Below is an example of the Fishtrap pack's territory, in this case 2004. I could superimpose this map onto topo maps and
then add the pack's known travel routes, along with their den site and rendezvous
site locations. This gave me an idea of how the wolves were utilizing
their territory throughout the year.
One feature of the wolves' annual movement was their seasonal shift from one side of the territory to
the other. Despite the seasons, the wolves still patrolled most of their
territory unless the climate, i.e., winter snow, prevented them from doing
so. However, the wolves' prey items such as deer, elk, and moose,
were also at the mercy of the weather. Consequently, when the prey
moved in response to climatic conditions the wolves followed, thus the
I chose the
geographic center of the pack's territory as a reference point for seasonal
movement, and in 2004 it was generally in a north-south direction. In other
years the seasonal shifts were in different directions. For example,
through the fall of 2002 and into the winter of 2003, the pack's movements
were often east-west. This corresponded to the pack's travels over
the Cabinet Mountains to the west side of this range.
began when the pack apparently split in the winter of 2003 and ended
when one of the wolves was killed by a vehicle on the west side of the
Cabinet Mountains. During this time, one of the two branches of the
Fishtrap pack was apparently "visiting" the other branch which lived on
the western side of the Cabinets. The western branch was called the
Green Mountain pack which disbanded when one of their members was killed
by a vehicle in March 2003.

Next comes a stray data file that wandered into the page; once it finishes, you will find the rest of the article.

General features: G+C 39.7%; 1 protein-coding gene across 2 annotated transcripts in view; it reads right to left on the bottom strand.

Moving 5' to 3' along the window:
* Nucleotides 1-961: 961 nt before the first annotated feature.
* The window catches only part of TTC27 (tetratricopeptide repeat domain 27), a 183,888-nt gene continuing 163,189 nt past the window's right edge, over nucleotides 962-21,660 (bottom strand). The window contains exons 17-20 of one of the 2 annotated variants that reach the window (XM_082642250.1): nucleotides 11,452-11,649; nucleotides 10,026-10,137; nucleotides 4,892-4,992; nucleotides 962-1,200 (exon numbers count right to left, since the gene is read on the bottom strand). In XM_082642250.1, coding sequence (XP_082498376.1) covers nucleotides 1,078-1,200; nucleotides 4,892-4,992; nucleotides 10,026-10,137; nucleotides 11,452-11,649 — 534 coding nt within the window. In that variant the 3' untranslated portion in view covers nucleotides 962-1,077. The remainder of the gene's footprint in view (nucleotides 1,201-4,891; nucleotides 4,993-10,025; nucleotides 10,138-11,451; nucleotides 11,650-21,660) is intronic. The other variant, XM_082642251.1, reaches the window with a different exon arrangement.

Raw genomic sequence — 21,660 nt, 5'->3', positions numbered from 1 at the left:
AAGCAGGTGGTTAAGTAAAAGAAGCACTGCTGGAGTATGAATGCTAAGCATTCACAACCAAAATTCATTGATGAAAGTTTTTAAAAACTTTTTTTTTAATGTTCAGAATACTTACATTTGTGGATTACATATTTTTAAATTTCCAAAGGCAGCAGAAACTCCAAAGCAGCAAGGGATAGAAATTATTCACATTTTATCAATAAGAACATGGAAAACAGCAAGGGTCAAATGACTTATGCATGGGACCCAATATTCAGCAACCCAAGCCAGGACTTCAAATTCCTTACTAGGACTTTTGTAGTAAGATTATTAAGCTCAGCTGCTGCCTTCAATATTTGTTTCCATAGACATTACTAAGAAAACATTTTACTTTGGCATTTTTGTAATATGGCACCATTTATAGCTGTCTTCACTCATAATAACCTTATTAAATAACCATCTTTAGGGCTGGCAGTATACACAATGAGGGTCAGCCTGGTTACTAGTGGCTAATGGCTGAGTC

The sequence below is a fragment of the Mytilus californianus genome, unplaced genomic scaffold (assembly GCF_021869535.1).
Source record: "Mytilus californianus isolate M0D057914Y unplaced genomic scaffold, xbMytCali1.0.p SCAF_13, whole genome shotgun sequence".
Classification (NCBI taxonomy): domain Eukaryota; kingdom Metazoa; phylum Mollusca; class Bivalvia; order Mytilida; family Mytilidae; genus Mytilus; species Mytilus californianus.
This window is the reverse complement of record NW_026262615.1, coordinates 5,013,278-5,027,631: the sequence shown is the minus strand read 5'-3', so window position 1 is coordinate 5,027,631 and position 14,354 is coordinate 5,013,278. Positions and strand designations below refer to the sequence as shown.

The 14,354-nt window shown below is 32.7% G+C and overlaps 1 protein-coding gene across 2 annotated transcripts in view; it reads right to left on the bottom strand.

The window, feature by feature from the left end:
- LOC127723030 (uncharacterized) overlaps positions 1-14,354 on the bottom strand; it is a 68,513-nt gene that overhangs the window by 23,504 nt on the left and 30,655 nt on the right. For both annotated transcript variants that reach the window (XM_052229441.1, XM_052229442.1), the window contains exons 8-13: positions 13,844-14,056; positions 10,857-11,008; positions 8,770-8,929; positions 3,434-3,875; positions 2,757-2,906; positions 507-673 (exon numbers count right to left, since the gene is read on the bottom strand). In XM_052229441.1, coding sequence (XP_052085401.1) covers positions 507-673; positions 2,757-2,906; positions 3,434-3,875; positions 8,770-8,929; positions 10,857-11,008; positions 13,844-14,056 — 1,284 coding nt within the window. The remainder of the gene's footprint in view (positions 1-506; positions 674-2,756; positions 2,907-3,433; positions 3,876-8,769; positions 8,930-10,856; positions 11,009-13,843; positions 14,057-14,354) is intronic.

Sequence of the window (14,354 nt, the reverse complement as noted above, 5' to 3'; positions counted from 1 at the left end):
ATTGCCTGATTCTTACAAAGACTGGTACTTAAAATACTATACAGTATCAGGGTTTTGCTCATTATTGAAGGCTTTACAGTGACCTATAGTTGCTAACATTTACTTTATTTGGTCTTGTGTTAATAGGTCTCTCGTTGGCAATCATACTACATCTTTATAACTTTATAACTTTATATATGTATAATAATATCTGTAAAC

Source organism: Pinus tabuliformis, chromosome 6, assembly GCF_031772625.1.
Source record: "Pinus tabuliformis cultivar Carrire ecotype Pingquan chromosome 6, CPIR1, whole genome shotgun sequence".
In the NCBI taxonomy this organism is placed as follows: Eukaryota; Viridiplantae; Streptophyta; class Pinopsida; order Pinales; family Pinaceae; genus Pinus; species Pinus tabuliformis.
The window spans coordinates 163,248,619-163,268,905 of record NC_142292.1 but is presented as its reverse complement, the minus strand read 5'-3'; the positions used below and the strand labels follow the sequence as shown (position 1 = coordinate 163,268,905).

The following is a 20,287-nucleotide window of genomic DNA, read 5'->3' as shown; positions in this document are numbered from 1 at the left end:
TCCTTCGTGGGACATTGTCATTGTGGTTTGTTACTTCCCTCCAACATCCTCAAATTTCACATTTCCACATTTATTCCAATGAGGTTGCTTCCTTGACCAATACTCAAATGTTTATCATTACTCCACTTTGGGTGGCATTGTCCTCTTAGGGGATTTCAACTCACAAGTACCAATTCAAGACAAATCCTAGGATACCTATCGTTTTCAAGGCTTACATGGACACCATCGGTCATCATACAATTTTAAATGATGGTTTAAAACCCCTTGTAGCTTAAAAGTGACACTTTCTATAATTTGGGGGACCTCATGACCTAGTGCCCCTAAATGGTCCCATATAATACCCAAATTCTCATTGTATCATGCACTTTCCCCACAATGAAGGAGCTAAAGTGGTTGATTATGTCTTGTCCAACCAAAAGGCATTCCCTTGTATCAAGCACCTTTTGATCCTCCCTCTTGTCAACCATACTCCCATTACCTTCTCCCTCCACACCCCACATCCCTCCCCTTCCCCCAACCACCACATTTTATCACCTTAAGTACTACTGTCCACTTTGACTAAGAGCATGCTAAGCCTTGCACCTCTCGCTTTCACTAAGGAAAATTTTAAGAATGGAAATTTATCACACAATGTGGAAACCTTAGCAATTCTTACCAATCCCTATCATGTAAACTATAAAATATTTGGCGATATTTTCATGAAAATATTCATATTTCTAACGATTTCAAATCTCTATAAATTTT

This is all theory of course. However, there were
several indications that the two groups were visiting:
1. The behavior of crossing the Cabinet Mountains began
when the pack split.
2. This behavior ended when the wolf was hit and killed
by a motor vehicle.
3. The U. S. Fish and Wildlife Service's annual report for
2003 showed that the territory of the Green Mountain pack was completely "engulfed" by the territory
of the Fishtrap pack (see the 2003
annual report). In my opinion, this would not have happened unless the two packs knew
each other or were related in some way. Tom Meier, the USFWS biologist responsible for wolf management at the time, agreed with this assessment.
During the summers, the Fishtrap pack tended to stay
in other areas of its territory. This corresponded, at least in part,
to the movement of prey which was no longer hindered by winter snow and
were now more dispersed. During this time of the year, however, the
pack had reproductive and social issues to deal with which helped to limit the pack's movement within their territory, at least for the pack
as a whole. For example, a den site area must be located and prepared
for the arrival of pups. After that, rendezvous sites are necessary
to train the pups to become active and contributing members of the pack.
Although the wolves were freer to move around in the spring and summer time,
their movements still incorporated the locations of the den and rendezvous
sites. Consequently, the pack as a whole had limited movement during
the denning and rendezvous site season. Individual pack members,
however, still moved around a great deal during the spring and summer, and
the extent of their movements rivaled those of the nomadic time of year.